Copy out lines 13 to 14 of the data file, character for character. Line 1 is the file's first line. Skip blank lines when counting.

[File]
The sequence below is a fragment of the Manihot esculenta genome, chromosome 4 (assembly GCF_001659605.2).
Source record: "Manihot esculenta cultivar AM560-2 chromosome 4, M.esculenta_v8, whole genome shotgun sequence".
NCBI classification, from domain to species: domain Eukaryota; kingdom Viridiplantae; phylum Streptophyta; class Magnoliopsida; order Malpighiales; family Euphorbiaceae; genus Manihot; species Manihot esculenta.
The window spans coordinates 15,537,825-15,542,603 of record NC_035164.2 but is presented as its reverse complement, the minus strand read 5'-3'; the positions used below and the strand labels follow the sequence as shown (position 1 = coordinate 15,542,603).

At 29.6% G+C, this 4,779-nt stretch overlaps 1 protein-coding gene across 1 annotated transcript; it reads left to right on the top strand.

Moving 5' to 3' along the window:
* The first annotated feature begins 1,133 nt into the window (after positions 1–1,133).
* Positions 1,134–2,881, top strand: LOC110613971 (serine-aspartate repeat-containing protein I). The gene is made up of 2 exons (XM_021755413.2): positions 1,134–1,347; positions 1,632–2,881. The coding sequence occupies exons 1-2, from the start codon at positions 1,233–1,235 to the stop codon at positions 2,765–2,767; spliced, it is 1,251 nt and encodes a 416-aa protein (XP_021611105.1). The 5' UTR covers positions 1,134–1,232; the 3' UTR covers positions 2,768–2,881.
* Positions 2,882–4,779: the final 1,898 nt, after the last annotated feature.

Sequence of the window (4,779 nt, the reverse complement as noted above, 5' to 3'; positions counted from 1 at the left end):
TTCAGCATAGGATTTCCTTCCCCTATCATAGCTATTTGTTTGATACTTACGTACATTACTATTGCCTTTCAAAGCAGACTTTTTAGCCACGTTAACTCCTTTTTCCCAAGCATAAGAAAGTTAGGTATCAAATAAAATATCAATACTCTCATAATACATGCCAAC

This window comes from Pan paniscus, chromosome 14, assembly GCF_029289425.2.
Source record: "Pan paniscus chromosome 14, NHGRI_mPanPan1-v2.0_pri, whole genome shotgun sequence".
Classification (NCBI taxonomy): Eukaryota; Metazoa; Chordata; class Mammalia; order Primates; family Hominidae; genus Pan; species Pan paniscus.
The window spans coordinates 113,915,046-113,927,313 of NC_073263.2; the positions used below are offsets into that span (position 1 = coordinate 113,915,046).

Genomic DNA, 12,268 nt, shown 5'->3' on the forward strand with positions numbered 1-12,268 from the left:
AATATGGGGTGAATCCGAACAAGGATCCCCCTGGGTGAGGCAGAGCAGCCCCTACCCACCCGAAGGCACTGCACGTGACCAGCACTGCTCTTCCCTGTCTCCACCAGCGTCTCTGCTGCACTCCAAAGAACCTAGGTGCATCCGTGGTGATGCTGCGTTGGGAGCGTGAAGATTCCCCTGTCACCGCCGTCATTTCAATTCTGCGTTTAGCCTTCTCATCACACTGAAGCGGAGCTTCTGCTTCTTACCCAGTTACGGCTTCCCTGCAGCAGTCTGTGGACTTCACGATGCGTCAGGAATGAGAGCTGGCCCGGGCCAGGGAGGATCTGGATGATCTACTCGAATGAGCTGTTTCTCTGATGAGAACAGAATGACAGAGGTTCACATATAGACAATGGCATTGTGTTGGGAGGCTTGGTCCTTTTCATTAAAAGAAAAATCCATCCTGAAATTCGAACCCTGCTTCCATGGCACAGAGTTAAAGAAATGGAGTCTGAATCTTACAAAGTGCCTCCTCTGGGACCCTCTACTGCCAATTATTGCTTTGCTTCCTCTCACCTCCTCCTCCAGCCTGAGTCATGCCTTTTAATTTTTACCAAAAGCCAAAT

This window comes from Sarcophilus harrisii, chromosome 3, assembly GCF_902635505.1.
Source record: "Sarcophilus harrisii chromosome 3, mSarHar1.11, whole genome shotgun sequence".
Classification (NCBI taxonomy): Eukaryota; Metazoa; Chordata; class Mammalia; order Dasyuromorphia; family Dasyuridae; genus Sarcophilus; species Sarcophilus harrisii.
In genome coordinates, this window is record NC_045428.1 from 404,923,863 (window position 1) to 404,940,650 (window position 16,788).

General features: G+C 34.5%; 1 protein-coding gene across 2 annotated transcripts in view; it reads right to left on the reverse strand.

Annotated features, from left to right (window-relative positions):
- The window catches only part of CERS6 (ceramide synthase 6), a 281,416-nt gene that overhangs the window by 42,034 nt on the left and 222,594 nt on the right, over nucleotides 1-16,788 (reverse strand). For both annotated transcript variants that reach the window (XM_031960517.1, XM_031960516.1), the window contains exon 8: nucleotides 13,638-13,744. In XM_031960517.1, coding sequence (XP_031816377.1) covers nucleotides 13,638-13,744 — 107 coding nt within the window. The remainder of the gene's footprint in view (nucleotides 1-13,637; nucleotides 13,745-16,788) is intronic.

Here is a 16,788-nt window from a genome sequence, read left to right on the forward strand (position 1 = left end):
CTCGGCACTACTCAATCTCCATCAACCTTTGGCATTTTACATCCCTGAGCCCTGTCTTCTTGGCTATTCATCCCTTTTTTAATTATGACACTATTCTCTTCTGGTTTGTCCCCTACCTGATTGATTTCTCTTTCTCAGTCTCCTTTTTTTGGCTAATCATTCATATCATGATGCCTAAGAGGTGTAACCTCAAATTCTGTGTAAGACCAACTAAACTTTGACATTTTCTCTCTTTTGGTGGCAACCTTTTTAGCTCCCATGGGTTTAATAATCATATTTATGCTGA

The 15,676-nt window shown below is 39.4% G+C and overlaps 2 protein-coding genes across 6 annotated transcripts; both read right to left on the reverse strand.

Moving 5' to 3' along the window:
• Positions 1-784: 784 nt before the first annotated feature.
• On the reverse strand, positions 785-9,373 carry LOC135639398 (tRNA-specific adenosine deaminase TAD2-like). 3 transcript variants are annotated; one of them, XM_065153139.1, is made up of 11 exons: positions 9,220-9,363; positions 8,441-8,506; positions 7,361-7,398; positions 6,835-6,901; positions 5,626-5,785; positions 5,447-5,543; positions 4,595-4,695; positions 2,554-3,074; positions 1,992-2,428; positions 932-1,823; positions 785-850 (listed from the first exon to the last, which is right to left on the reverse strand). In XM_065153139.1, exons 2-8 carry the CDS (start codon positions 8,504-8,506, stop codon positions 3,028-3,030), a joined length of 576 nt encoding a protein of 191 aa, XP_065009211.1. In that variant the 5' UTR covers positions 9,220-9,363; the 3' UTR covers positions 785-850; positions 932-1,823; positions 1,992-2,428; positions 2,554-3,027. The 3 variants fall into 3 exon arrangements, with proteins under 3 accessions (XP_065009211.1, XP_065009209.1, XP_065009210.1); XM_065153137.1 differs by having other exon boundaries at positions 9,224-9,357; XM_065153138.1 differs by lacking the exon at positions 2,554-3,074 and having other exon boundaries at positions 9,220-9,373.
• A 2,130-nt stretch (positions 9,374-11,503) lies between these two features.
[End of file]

Source record: "Pan paniscus chromosome 14, NHGRI_mPanPan1-v2.0_pri, whole genome shotgun sequence".
Classification (NCBI taxonomy): Eukaryota; Metazoa; Chordata; class Mammalia; order Primates; family Hominidae; genus Pan; species Pan paniscus.